governors

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A legislative hearing was held Monday on a bill that would allow doctors to prescribe life-ending drugs to the terminally ill.  The session brought emotional testimony from those both in favor and opposed. 

Chion Wolf / WNPR

It's been a busy week in the news. In 2014 campaign news, the number of Republican candidates for governor went from six to five and then right back up to six. At the state capitol, lawmakers held two public hearings at the same time, both of which ironically had to do with Freedom of Information legislation.

Metro-North President Joseph Giulietti sent his 100-day plan to state Transportation Commissioner James Redeker on Monday. Giulietti is promising to rebuild a culture of safety at Metro-North to serve as the railroad’s "unshakeable foundation." He agreed to a 100-day plan to improve the railroad’s safety and operational performance in meeting with Governor Dannel Malloy last month.

C-SPAN

For months, reporters have been asking Governor Dannel Malloy if he is running for re-election this year. On Sunday, he shared his future plans: He is not running for president in 2016.

Oh.

On our weekly news roundtable The Wheelhouse, we'll talk about Malloy's trip to Washington, D.C. for the National Governors Association meetings where he got into a well-publicized spat with Louisiana Governor Bobby Jindal.

Closer to home, another investigation is taking place at the state capitol involving the use of a printer in Florida for campaign materials.

C-SPAN

Governor Dannel Malloy locked horns with Louisiana Governor Bobby Jindal at a press conference after the National Governor's Association meeting.

he press conference was supposed to outline the bipartisan progress made during the conference, held in Washington, D.C. But in his remarks, Jindal criticized President Barack Obama's plans to raise the minimum wage. 

Chion Wolf / WNPR

Once again, Connecticut’s felonious former governor is making headlines. This time, John Rowland is hiring a criminal defense attorney as officials investigate his role in the 2012 congressional campaign of Lisa Wilson-Foley.

Our weekly news roundtable The Wheelhouse discusses this and all the week’s news from our downtown Hartford location.

Massachusetts Governor Deval Patrick is preparing to deliver a belated State of the Commonwealth address.

Patrick initially planned to give the speech last week, but had to postpone it under the threat of a winter storm.

Patrick plans to give the speech Tuesday at 7:30 p.m.

It will become something of a political warm-up. President Barack Obama is scheduled to deliver his State of the Union address at 9 p.m. Tuesday.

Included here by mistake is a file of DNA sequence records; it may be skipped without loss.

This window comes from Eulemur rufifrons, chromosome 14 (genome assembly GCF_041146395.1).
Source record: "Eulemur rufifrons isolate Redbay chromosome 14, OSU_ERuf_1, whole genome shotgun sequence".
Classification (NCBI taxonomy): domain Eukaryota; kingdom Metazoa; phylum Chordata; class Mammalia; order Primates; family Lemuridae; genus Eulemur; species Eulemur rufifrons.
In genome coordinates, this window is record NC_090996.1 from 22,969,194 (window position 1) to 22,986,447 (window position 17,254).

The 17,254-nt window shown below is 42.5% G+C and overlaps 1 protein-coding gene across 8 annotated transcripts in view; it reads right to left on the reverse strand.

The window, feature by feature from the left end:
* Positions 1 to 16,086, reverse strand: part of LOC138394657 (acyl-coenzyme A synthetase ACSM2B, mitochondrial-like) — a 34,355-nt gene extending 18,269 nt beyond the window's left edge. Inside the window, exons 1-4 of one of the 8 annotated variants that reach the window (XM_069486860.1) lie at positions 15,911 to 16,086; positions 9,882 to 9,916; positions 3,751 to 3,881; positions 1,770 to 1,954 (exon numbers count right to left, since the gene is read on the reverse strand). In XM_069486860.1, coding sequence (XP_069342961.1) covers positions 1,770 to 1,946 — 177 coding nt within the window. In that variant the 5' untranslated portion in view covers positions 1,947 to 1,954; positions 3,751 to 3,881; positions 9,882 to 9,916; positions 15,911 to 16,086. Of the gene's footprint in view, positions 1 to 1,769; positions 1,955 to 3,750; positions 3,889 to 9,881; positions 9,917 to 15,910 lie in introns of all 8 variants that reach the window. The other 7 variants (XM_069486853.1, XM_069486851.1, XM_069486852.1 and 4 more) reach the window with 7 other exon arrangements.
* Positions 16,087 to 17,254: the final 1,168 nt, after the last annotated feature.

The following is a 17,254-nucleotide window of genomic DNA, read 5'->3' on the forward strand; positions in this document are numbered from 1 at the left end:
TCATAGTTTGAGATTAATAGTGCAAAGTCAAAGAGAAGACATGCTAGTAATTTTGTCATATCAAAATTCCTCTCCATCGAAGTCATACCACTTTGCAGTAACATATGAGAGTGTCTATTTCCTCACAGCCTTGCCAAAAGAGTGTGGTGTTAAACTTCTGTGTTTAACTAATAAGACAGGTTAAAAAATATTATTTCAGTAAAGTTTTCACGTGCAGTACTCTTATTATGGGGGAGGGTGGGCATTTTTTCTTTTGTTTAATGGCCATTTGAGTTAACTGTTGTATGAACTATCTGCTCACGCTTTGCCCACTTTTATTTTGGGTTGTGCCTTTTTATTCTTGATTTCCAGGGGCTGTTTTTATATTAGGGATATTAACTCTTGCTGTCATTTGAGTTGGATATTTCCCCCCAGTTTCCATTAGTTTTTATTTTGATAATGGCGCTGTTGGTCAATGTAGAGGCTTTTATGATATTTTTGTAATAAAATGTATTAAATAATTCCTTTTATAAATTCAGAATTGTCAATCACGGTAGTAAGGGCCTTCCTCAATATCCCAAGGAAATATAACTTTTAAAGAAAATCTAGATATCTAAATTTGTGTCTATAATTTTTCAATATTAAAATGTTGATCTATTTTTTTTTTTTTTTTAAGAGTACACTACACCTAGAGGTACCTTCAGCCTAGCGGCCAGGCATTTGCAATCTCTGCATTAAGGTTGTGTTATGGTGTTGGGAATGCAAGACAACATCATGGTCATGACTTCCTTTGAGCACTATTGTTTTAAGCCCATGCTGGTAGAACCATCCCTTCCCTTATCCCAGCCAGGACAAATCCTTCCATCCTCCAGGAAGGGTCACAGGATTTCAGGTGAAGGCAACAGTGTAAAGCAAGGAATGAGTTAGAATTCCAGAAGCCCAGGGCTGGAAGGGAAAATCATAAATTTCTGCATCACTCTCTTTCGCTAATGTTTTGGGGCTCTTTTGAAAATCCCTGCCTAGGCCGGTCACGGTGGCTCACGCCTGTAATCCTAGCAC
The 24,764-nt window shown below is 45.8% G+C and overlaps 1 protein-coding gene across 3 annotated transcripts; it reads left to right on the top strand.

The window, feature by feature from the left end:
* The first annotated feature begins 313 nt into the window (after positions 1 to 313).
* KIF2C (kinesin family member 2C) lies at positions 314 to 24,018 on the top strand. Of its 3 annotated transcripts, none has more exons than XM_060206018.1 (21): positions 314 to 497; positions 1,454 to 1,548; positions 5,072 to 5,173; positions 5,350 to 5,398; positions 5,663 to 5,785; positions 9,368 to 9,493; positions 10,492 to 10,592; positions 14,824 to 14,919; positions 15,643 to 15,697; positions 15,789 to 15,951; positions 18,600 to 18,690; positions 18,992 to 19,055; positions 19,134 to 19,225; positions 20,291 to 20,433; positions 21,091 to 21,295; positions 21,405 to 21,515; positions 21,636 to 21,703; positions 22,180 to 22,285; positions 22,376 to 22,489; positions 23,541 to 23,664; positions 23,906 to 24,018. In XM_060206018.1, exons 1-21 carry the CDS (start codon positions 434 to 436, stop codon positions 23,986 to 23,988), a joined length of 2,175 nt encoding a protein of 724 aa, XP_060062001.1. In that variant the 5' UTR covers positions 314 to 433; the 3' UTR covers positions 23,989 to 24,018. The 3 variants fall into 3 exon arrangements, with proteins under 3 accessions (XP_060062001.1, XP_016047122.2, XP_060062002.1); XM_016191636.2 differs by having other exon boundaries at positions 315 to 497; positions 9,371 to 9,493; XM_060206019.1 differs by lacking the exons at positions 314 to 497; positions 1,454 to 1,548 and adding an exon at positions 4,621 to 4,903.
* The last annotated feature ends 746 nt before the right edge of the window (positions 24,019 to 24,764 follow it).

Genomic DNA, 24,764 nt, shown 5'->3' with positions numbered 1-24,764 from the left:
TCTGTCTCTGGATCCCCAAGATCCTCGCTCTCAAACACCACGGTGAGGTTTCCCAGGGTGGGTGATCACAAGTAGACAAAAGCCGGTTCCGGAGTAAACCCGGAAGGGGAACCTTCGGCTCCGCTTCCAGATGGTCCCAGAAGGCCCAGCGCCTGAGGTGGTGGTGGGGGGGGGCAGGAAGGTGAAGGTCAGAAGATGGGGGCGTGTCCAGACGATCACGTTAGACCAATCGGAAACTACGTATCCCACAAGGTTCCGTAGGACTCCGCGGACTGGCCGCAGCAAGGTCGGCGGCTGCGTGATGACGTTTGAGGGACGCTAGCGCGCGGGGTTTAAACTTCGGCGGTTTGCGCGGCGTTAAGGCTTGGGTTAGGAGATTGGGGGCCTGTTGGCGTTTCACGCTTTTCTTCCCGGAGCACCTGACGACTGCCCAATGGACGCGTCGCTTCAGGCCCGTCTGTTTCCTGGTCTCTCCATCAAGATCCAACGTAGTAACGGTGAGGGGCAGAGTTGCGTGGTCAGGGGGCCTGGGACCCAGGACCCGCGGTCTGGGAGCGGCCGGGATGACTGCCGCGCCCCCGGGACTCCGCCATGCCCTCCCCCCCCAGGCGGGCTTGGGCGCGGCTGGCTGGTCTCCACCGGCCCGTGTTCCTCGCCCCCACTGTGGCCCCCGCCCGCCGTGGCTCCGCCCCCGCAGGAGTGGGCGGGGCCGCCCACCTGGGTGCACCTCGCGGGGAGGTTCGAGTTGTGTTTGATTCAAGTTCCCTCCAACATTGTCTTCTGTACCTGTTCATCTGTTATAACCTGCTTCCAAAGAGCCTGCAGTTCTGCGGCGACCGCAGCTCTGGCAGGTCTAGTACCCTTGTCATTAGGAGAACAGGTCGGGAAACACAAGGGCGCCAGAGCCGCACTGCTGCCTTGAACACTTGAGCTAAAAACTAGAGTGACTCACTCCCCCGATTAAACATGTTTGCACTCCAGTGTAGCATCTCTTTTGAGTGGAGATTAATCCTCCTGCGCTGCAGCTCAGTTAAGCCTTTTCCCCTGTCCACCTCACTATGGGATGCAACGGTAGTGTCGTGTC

The decision to delay the speech robbed it of some of its suspense.

The U.S. Supreme Court has decided against review a lower court decision that involves former Governor John Rowland and state unions. "In a statement, Rowland and his former budget director Marc Ryan said this: It is unfortunate that the Supreme Court is not taking this case. It will have a profound impact on Governors, Mayors, Boards of Education and taxpayers all across America." The Connecticut Mirror has more.

The U.S. Department of Housing and Urban Development is going to examine how the state of New Jersey spent $25 million of the federal aid it received after 2012's Hurricane Sandy, Rep. Frank Pallone, D-N.J., has announced.

In the end, Mark Darr had to give in.

Darr, the Republican lieutenant governor of Arkansas, announced Friday that he will resign Feb 1. Earlier this month, he agreed to pay the state ethics commission $11,000 in fines for making personal use of campaign funds and receiving improper expense reimbursements from the state.

Darr called his errors "careless and lazy," but said they were not intentional violations of the law. In a series of interviews with Arkansas news outlets Tuesday, Darr said he would refuse to resign.

A New Jersey State Assembly committee released a trove of documents Friday that shed more light on the bridge lane-closure scandal that is embroiling Republican Gov. Chris Christie's administration. The panel is seeking details on what's seen as an act of political retribution, which targeted the Democratic mayor of Fort Lee, N.J. It obtained the documents under a subpoena.

What New Jersey Gov. Chris Christie said Thursday may have mattered less than how long he took to say it.

With his presidential ambitions and, potentially, his governorship put at risk by a scandal over lane closures on the George Washington Bridge, the Republican Christie fielded dozens of questions from reporters during a midday news conference that lasted nearly two hours.

Update at 8:15 p.m. ET: Gov. Christie Responds

In the late afternoon, Gov. Chris Christie released a statement expressing anger at the situation and denying involvement in what appeared to be an act of political payback:

Pete Souza / White House

Governor Dannel Malloy was quick to say that he didn't, and doesn't, want to make what happened in Newtown about him.

Still, on that day, Malloy was at the center of the story.  

Chion Wolf / WNPR

Governor Dannel Malloy was in Washington, D.C. on Monday to talk about Connecticut’s education reform initiatives. He spoke at a forum hosted by the conservative free-market think tank, the American Enterprise Institute. 

It's good to be Chris Christie these days.